Did you know that there are currently 1 billion online gamers across the globe and this figure is only set to increase to 1.3 billion by 2025? With that many gamers out there, if you’re new to the gaming scene and maybe even want to pursue this professionally, you’re definitely going to want to make sure that your internet connection doesn’t get in the way of your gaming experience.
A few ways to ensure you’re getting the most suitable package to serve your needs is to talk to a Spectrum CS (For Spanish users ES) representative, do a little research online or talk to a few seasoned gamers.
With most ISPs emphasizing higher download speeds as a better internet connection, consumers on average tend to equate speed with better internet performance. Though in reality, this isn’t the case. So we are going to break down the three key requirements to a smooth gaming experience:
- Download speed
- Upload speed
Your download speed is essentially the speed at which information is retrieved from the internet to your device. While bandwidth, which is often mistakenly referred to as speed, refers to the maximum volume of data that can be sent over an internet connection in a certain period of time and is measured in megabits per second (Mbps).
Contrary to popular belief online gaming isn’t as big a strain on your bandwidth as streaming a video because the information being retrieved in the case of a game is processed by your computer’s graphics chip rather than streamed. Generally, a download speed of 3-5 Mbps is workable.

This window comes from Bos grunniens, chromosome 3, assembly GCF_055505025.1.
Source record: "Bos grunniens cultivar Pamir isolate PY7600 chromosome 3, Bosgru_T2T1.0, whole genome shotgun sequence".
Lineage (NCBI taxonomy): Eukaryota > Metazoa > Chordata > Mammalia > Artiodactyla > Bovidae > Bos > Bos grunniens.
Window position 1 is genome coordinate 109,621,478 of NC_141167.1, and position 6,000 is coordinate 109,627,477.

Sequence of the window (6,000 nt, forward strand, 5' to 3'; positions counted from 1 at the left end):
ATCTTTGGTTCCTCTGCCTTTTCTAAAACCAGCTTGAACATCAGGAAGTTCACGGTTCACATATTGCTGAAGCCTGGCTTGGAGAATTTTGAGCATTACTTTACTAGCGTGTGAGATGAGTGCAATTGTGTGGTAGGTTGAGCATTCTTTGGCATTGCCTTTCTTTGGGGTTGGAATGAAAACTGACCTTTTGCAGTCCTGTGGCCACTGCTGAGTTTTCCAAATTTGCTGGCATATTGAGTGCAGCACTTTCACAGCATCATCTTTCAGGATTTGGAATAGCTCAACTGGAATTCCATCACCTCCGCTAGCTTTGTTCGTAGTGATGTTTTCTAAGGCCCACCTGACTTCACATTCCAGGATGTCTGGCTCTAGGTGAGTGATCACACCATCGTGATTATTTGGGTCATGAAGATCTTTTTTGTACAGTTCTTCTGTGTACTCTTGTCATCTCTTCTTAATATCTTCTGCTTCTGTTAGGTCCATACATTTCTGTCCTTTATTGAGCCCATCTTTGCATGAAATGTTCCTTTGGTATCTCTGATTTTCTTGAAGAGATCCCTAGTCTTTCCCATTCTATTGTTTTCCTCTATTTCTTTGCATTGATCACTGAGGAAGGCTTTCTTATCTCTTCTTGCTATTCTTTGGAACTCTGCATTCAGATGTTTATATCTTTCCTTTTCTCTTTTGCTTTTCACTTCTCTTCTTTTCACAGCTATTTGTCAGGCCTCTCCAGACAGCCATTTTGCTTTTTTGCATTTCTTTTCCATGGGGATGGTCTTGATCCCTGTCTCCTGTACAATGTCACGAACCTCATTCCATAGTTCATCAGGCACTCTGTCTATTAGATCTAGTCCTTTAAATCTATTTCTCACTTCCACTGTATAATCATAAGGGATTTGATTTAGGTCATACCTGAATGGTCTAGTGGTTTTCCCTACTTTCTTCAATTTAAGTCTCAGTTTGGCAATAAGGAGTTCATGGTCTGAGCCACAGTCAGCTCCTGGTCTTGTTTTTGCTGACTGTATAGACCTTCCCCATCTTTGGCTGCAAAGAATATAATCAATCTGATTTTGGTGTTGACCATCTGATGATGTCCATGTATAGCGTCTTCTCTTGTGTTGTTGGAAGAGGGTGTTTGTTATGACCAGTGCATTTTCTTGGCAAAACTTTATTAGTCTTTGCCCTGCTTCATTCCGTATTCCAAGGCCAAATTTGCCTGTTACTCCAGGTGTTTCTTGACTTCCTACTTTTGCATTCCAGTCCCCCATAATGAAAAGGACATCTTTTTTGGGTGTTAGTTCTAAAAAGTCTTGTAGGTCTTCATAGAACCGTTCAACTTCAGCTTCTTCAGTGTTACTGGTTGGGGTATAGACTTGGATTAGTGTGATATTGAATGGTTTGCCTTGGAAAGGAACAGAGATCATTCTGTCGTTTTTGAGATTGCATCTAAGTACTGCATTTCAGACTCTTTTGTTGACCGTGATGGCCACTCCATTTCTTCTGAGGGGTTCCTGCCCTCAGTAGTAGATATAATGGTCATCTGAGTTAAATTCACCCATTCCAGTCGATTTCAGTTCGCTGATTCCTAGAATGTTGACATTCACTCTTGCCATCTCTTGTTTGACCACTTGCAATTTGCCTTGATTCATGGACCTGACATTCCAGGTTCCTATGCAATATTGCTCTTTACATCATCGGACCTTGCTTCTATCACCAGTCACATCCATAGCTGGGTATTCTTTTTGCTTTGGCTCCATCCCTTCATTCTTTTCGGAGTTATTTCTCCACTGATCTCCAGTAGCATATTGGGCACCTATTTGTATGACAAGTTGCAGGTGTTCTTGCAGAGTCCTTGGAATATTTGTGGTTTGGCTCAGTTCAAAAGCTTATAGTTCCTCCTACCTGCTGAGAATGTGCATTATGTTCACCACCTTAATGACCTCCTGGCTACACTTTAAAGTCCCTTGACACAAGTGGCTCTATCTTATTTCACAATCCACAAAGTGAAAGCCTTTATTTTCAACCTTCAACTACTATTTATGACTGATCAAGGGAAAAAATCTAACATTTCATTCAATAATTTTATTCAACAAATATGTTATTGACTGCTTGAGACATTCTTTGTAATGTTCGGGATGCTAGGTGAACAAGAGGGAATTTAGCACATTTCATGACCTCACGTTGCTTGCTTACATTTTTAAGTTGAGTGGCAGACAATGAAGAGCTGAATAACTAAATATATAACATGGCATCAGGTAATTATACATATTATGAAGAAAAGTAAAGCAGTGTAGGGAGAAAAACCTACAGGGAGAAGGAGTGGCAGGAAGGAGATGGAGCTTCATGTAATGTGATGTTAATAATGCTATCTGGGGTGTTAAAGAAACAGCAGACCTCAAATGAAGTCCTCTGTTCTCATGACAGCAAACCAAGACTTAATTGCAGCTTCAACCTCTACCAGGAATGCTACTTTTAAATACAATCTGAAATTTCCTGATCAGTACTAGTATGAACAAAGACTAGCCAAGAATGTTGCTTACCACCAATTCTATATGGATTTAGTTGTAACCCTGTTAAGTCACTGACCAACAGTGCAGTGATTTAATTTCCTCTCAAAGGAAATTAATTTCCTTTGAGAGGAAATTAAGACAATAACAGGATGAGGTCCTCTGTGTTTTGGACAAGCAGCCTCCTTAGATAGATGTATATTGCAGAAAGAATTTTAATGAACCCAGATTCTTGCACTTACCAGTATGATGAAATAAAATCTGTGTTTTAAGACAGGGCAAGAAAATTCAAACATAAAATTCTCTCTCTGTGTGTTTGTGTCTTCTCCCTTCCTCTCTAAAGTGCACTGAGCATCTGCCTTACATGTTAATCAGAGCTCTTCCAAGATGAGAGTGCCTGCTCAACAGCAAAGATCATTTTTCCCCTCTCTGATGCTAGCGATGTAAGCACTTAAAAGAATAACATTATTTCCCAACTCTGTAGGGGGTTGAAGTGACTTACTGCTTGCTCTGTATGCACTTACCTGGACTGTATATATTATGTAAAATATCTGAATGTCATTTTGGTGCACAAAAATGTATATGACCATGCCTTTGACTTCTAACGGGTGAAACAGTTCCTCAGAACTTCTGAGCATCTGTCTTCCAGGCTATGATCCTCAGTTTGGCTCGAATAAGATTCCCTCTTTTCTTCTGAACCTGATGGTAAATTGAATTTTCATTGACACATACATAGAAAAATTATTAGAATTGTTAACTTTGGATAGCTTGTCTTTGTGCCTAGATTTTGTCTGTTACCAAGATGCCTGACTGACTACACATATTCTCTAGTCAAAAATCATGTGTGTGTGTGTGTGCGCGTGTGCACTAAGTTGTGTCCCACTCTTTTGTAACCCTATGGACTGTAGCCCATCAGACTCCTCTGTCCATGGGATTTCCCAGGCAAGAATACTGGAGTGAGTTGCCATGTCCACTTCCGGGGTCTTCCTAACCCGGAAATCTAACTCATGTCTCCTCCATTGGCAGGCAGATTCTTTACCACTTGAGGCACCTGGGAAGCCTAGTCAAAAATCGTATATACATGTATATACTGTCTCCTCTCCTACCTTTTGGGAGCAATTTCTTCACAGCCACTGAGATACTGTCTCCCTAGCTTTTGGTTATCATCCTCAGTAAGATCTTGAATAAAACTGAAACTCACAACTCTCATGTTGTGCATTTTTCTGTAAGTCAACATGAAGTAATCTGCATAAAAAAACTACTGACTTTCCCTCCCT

Defined as the speed at which data travels from your device to a remote server. High upload speeds can be useful if you store data online e.g. in iCloud, Microsoft OneDrive. However, when it comes to online gaming, upload speeds aren’t too important. In fact, an upload speed of 1-2 Mbps should do the job.
Latency (Ping Rate)
The prime factor in deciding whether your gaming experience is going to be pleasurable or painful is latency. Latency is the length of time it takes for data from your console or computer to travel back and forth from a server. The ping rate is used to measure latency by measuring the time it takes for a ping of information to travel to a remote server and back to your PC or gaming console.
So if you press an action on your console, latency is the time it takes for your action to be sent to the online server and performed in the game. When your game lags or hangs and you find your game character disappearing or teleporting, it’s because you have high latency.
Solutions to High Latency
The first step to avoiding high latency would be to check the way you’re connected to the internet and make any changes accordingly. Here’s a list of the four main types of internet connections and changes you can make for a more enjoyable gaming experience.
The most reliable connection with the least latency is that of fiber-optic with symmetrical internet speeds ranging from 50 to 2,000 Mbps, and a latency of 11-14 ms. However, the only drawback may be that it is not currently available everywhere.
- Cable Internet
The next best option after a fiber-optic connection is cable internet like Windstream internet. Not only is this alternative cheaper but it also has wider coverage. Cable internet download speeds range from 15 to 1,000 Mbps and experience a latency of 15-35 ms.
DSL internet averages download speeds of 1-100 Mbps with a latency of 25-43 ms, which makes it usable but not the best, especially for a fast-paced online game.
- Don’t go wireless
If you use satellite internet, it’s likely to have high latency, unsuitable for online gaming with an average download speed of 12-100 Mbps but a latency of 594-624 ms — completely unfeasible for online gaming.
We hope that the explanation given in this piece can help you make the most informed choice. Remember latency is key to a good time!